Robert Simon's Ariva Ventures is a cross between venture and angel investing

John Shinal · January 20, 2008 · Short URL:

Robert Simon's Ariva Ventures is looking to make early-stage investments in startups that are attacking  one of the following five markets: networking, semiconductors, mobile applications, medical devices and enterprise software and services.

The firm's structure is a bit unusual because it has only two general partners, instead of the usual five or six, and another five professionals that Simon calls industry partners, each of whom have expertise in Ariva's areas of investment focus. In a typical venture firm, according to Simon, there are typicaly four to five general partners and one to two venture partners. The general partners are responsible for making the investment decision, and they typically end up on eight to 10 boards. So, a typical venture firm is "personnel or capacity constrained." To this end, Simon says he's interested in a more collaborative process.

"We've inverted the partnership model," says Simon, who was a founder and investor in dotBank, an online, person-to-person payments company that was bought by Yahoo for more than $100 million at the height of the bubble in March, 2000.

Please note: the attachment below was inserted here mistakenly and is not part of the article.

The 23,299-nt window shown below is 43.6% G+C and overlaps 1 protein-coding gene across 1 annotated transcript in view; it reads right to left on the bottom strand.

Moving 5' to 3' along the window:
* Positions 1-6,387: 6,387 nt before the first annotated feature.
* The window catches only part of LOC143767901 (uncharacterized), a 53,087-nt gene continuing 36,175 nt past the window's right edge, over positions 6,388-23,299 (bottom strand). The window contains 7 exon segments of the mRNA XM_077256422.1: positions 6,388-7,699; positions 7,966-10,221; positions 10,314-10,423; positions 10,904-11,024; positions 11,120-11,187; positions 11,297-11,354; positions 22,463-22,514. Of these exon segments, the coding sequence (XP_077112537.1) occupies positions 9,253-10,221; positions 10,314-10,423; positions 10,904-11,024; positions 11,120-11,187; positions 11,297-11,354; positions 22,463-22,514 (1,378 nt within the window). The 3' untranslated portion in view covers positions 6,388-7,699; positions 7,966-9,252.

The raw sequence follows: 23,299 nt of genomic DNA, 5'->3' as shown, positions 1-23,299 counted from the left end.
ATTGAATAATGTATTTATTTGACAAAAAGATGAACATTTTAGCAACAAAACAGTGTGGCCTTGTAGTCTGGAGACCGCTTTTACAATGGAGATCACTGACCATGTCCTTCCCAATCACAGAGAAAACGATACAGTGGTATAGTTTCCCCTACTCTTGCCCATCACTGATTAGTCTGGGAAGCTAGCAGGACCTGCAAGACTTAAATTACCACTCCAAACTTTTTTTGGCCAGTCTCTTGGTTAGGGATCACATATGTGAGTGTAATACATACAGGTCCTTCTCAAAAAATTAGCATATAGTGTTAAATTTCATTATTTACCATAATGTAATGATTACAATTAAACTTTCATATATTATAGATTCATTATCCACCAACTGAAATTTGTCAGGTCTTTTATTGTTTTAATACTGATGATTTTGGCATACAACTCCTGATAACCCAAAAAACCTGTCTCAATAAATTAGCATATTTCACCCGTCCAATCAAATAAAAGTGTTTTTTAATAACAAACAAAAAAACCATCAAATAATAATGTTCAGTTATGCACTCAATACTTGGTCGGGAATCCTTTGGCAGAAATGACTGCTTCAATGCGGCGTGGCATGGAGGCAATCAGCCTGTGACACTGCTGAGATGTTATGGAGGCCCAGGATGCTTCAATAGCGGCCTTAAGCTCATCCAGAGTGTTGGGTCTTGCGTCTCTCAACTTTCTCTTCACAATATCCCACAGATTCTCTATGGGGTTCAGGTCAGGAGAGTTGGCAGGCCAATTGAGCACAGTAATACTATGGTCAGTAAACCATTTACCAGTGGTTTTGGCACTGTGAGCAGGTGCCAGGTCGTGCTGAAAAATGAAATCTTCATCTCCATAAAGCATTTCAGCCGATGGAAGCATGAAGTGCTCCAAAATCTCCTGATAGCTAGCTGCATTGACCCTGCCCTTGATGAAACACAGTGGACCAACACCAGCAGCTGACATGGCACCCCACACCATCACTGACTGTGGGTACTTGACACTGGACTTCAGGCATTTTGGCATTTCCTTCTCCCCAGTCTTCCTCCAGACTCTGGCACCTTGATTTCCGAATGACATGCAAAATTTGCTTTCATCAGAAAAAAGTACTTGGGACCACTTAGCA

Although Yahoo used it as the basis for Yahoo PayDirect, a competing service to PayPal (now part of eBay), by early 2005 Yahoo had scrubbed the product.

Simon, formerly a partner with Alta Ventues, says the firm is currently investing a relatively small-sized fund of $100 million and is looking to make relatively small investments at the seed stage of a startup life, much like an angel investor would. His investments range between $200,000 and $500,000, and at times as much as $2 million. 

He's going in that direction because of the fierce competition among early-stage venture funds, which typically raise around $400 million and invest in 20 or more companies.

"It's hard to do early stage investing when you're initial investment is $20 to $30 million," he says. By going downstream to the earliest stages, and partnering with experts to provide guidance, Simon hopes his model will provide the best stewardship for new companies.

(Bambi's note: I recently went to one of Robert's gatherings for companies he's invested in or advising. I have to admit, as a CEO seeking guidance about the investment environment, technology and marketing, it was very well-done and informative.)




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